Presented by James D. Fortenberry, MD, MCCM
Dr. Fortenberry the pediatrician-in-chief was the keynote speaker at the Society for Pediatric Sedation (SPS) Conference 2018 in Atlanta.
Dr. Fortenberry’s keynote addressed the following issues in healthcare:
- The Healthcare Reform Landscape
- Behavioral Health Tsunami
- Pharmaceutical Industry
The Healthcare Reform Landscape
In 2014 an estimated 22 million Americans received healthcare under the Affordable Care Act (ACA). The expanded coverage cost the US ~46 billion dollars in 2014-2016. Additionally the health and human services (HHS) estimated the US national health expenditure to be ~ 5,000 billion dollars by 2025. While ACA expanded coverage it really didn’t bend the cost curve for providing healthcare. The new era of healthcare under the administration of President Trump was designed to reduce the price of healthcare. The reduction in the amount would be enabled by payers pulling pricing levers to decrease healthcare spending, driving providers to reduce the cost of care. Dr. Fortenberry briefly touched upon alternative models including value-based and risk-based proposals. In December 2017, the ACA was repealed and American Healthcare Care Act (AHCA) was passed. The Congressional Budget Office (CBO) estimated that coverage would increase by 13 million and result in a saving of 338 billion dollars. The AHCA would also eliminate individual mandate policy by 2019. About 47% of Americans are provided healthcare through an employee shared program, whereas 19 % received healthcare through Medicaid and CHIP. Only 4% received healthcare through public exchanges.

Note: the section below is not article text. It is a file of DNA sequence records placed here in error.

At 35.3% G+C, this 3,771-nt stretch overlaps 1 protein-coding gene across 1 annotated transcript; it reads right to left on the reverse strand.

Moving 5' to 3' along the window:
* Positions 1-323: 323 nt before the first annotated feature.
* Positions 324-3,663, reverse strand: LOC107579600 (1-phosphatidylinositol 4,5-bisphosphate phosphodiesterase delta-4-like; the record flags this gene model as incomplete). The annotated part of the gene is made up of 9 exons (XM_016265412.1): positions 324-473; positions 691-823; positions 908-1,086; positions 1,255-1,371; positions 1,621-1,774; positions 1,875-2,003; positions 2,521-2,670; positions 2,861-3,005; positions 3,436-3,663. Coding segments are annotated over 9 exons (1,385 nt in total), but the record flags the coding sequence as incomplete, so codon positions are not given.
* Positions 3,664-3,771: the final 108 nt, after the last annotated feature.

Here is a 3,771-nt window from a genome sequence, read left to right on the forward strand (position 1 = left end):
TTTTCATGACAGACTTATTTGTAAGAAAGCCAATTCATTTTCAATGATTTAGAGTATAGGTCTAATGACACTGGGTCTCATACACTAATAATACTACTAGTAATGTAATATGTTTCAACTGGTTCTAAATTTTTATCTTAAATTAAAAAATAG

Dr. Fortenberry touched very briefly on Medicare Access and CHIP Reauthorization Act (MACRA), which would replace current reimbursement schedule and many value-based care incentives into single Merit-based Incentive Payment System (MIPS). The MACRA increase participation in accountable care organizations (ACO’s). All this means is the consumer is will have to be willing to accept higher deductibles to keep cost down.
Dr. Fortenberry also discussed the Children’s integrated network and its quality evaluation program. Despite consolidation by hospitals, prices were still on the rise and forcing some hospitals to provide innovative scheduling, virtual visits, use of apps, etc. for the provision of primary care. As people look for options, there has been a substantial increase in retail clinics since 2012, which could potentially decrease revenue for hospitals.
Another big shocker slide was the revelation that there was an increasing number of administrators in healthcare and a decrease in physicians. In the future, the fee for service model could potentially change to a value-based care model. The majority of children are covered by private insurance, whereas as 42% were covered by a government program such as Children’s Health Insurance Program (CHIP) or Medicare. The CHIP is based on a state-federal partnership. As of 2017 October, only 31 states and DC have approved for expansion of CHIP.
The Pharmaceutical Landscape
There has been and will be shortages of drugs used for patients including sedatives (e.g., Ketamine) in the future. Facility quality issues, as well as drug quality issues, were the most cited reasons for the shortage. A majority of pharmaceutical manufacturing occurs in Puerto Rico, which was recently hit by hurricane Irma. The disaster caused considerable problems with drugs manufactured in there, feeding into shortages even further. Some pharmaceuticals are fighting to prevent generic agents from being produced by suing to expand patents, which can also increase cost and create shortages.
Behavioral Health Tsunami
There is an increasing need to provide healthcare for children with behavioral issues. Adding to this is the opioid crises epidemic.
Changes in Imaging
The majority of the radiology imaging is slowly shifting towards an outpatient model rather than being attached to hospitals. The impact of the radiology imaging moving towards outpatient model on sedation services reimbursement is unknown.
In the end Dr. Fortenberry emphasized that the future of healthcare is bright. Every obstacle can be an opportunity. Detecting new disease indicators, powering evidence based decisions and precision medicine will transform healthcare.